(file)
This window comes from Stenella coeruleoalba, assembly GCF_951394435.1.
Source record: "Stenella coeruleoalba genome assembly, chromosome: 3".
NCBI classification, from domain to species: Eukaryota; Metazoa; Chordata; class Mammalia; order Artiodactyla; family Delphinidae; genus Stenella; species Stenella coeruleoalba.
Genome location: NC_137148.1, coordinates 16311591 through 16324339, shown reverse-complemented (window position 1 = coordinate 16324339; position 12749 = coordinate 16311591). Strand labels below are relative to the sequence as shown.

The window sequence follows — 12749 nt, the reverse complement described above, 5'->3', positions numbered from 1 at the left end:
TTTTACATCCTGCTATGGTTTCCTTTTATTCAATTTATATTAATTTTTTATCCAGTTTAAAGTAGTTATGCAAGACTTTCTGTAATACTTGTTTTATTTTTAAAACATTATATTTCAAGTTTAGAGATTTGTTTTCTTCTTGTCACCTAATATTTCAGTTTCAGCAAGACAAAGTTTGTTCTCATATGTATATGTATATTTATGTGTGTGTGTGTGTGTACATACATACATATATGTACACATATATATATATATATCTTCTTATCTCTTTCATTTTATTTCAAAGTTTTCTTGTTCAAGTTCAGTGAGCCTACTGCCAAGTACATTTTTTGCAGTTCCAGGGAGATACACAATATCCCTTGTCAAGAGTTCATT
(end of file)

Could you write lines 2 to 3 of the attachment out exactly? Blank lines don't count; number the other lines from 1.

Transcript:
Source record: "Stenella coeruleoalba genome assembly, chromosome: 3".
NCBI classification, from domain to species: Eukaryota; Metazoa; Chordata; class Mammalia; order Artiodactyla; family Delphinidae; genus Stenella; species Stenella coeruleoalba.